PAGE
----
Although mayoral candidate Jim Watson was reluctant to support Ottawa's current transit plan, and especially the downtown Ottawa transit tunnel, while a member of provincial parliament, he says that a closer examination of project and the numbers behind it have eased his mind--to some degree. Watson's reluctance, he says, was due to the city's inability to properly commit to a transit plan in the past, citing in particular the cancelled north-south O-Train expansion.
When the previous council had approved the north-south plan on a fixed-price contract, and I was a part of the cabinet that secured $200M for the province’s share, then the feds came on board, and that project was set to hit the rails--and unfortunately because of the election it was derailed. And that frustrated me, as a taxpayer but also as a provincial MPP who represents Ottawa, in many instances. First, our credibility suffered in the eyes of commuters, people bidding on the project, other levels of government; it didn’t look like we had our act together. And secondly, it cost us close to $100M—which is a lot of money—both for the lawsuit and all the ancillary costs involved over years of getting to the north-south route.
So I came at the next plan that they proposed with a fair degree of scepticism because of their track record of flip-flopping on one plan, literally, within one month, as the mayor supported it, and then he didn’t support it, and it died, all in that first month after he was elected. So I took the time to talk and get briefed by people in the transportation industry both inside and outside the city on what, exactly, the new plan was all about, whether it would meet our needs as a city, what it would cost, what the estimates were, and how accurate those estimates were.
After this, Watson announced his support for the plan--with two caveats: First off, the procurement process, in his mind, should be run through Infrastructure Ontario (IO), an arm's length crown corporation of the Government of Ontario. The corporation manages numerous projects from across Ontario, one local example being the expansion of the Queensway-Carleton Hospital. Watson thinks the credibility that IO carries will be positive for the process, and also thinks the skills and knowledge IO possesses will benefit the process.
I’m suggesting that [IO run the procurement] for a number of reasons: One, the city lost a lot of its credibility when they went forward with the [north-south O-Train extension] tender and then cancelled it, and we ended up with the $100M in costs to taxpayers; and, secondly—no disrespect to staff—but this is a massive undertaking, and we need to make sure that the tendering process is done properly and we don’t find ourselves in a situation like we did before, when we flip-flop on a decision and the companies are just not going to bid. And I’ve talked to a number of the companies that are interested in bidding, and many of them have said they would be very reluctant to bid if the city was running the procurement process. So Infrastructure Ontario gives them some level of comfort.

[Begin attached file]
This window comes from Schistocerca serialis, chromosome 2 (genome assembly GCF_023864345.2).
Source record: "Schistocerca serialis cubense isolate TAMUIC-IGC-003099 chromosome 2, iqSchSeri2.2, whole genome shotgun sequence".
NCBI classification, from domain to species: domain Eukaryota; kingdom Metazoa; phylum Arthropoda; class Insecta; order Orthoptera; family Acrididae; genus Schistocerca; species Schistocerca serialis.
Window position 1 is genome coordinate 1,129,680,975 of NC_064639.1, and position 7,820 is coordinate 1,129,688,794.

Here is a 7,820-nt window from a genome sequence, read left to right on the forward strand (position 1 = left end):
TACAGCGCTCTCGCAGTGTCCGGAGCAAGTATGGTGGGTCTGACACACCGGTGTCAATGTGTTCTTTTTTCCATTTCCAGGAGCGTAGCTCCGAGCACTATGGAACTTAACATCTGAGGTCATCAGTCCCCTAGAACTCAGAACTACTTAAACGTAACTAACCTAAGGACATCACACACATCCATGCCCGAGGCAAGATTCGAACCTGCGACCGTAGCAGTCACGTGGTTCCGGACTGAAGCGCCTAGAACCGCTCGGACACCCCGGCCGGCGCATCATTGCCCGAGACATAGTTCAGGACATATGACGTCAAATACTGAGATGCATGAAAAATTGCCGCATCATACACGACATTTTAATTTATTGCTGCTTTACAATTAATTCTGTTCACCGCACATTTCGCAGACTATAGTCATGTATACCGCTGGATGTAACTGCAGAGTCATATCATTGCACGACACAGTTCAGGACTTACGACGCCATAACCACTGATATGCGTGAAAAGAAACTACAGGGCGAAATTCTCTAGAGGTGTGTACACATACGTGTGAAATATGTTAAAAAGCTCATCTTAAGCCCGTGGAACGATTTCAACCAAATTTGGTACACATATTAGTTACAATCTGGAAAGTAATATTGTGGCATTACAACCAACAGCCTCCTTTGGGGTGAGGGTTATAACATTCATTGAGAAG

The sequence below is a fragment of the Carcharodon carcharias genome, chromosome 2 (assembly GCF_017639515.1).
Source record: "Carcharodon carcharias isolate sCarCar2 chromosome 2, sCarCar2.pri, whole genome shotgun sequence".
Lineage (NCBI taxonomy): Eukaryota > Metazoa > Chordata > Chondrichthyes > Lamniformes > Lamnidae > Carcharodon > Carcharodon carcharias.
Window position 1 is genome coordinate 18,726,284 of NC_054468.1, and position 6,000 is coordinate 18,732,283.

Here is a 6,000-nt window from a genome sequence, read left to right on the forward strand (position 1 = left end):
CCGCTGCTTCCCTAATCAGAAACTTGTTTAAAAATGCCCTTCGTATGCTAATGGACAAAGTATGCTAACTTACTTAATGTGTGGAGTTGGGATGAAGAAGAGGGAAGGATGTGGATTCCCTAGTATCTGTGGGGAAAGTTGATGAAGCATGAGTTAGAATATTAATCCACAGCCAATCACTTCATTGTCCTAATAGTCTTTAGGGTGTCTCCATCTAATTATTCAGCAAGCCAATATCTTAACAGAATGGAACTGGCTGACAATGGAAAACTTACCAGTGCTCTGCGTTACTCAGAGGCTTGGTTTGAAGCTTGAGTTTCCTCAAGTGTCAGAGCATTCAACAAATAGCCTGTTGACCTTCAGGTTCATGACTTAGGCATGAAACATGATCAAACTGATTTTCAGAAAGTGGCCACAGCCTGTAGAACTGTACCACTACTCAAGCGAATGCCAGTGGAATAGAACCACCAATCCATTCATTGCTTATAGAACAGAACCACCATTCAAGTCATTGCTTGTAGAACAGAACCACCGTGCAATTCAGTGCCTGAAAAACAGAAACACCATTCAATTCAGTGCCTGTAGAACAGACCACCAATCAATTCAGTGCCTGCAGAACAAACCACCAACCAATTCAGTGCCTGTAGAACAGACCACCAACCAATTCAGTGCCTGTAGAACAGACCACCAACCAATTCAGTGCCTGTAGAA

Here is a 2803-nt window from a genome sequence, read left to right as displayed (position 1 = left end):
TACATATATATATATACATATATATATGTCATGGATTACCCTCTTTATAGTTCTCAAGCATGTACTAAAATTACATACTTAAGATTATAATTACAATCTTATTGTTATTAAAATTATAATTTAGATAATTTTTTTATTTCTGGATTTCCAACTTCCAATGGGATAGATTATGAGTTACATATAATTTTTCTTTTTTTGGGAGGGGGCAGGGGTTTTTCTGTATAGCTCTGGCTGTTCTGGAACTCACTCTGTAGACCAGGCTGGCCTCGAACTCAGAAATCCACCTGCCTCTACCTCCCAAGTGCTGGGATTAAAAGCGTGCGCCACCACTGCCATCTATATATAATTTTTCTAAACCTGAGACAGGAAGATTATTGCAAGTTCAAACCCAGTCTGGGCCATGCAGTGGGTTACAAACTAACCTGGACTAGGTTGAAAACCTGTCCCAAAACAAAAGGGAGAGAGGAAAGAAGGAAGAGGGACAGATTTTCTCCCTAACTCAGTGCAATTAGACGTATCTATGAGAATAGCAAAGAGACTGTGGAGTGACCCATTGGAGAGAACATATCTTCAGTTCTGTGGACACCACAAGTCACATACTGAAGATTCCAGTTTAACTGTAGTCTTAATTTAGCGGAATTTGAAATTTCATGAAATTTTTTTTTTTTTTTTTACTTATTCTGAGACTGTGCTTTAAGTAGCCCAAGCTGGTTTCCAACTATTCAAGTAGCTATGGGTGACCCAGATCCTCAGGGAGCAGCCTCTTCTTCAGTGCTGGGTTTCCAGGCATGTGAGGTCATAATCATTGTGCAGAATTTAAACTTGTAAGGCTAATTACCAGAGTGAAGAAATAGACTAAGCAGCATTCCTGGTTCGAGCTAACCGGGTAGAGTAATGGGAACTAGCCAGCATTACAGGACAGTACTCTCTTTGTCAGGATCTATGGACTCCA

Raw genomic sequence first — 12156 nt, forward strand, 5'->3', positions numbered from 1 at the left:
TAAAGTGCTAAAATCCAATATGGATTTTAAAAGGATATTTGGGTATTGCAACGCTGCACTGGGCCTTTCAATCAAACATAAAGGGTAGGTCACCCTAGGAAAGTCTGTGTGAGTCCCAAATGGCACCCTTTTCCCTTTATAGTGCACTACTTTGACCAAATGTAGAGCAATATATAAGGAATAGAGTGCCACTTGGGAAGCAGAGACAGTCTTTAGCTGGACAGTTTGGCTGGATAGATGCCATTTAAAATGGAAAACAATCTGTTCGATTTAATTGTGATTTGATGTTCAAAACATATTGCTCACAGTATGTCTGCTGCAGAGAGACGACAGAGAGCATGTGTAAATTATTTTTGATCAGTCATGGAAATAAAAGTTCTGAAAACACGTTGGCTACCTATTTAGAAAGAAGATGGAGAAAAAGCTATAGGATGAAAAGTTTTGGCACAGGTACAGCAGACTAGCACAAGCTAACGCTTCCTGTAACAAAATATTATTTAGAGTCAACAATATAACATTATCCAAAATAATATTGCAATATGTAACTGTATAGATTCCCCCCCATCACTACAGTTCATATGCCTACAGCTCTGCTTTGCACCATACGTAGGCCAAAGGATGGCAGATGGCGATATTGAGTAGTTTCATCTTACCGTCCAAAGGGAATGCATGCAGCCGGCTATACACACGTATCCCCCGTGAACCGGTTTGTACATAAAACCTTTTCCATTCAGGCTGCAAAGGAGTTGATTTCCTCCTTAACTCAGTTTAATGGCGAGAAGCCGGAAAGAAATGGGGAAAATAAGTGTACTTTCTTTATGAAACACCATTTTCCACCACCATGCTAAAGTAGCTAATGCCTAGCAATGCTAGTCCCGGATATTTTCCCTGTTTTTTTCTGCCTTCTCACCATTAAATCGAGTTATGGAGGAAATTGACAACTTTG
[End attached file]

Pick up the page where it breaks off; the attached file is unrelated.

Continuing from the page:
And the second caveat Watson wants is an independent, voluntary, private board of management running the construction process, to avoid the temptation of city council jumping in and making changes that might force a delay or overrun in the project.
Once the council has approved the winning bid and has awarded the contract, my view is there should be a private board of management who is accountable to council that actually runs the construction process. Not running the trains once it’s up and running, but the actual construction phase. I suggest that for a couple reasons: First of all, I think we need the kind of high-powered expertise around that table to make sure the project stays on time and on budget; and secondly, it prevents political interference from members of council meddling once the contract has been let. Because the greatest friend of contractors are change-orders. That’s where they make their money. And if you start making a whole bunch of changes to a $2.1B project, guess what: The price goes up. So I want to take away the temptation of politicians to sit down, after they’ve decided on what the plan is going to be, to say “Let’s just move that station over, under this building”, or “Maybe we should have a couple of extra elevators over at this site”, and contractors are more than willing to accommodate those needs, but they’re also more than willing to hand you a bill to do it. So the board of management would actually run the construction of the project, and once it’s over, the city and OC Transpo run the system.Watson envisions the council-appointed board being composed of different professionals--people with expertise in construction, procurement, business, project management, finance, and law--as well, perhaps, as former bureaucrats (he mentioned in particular former auditors general as a possibility).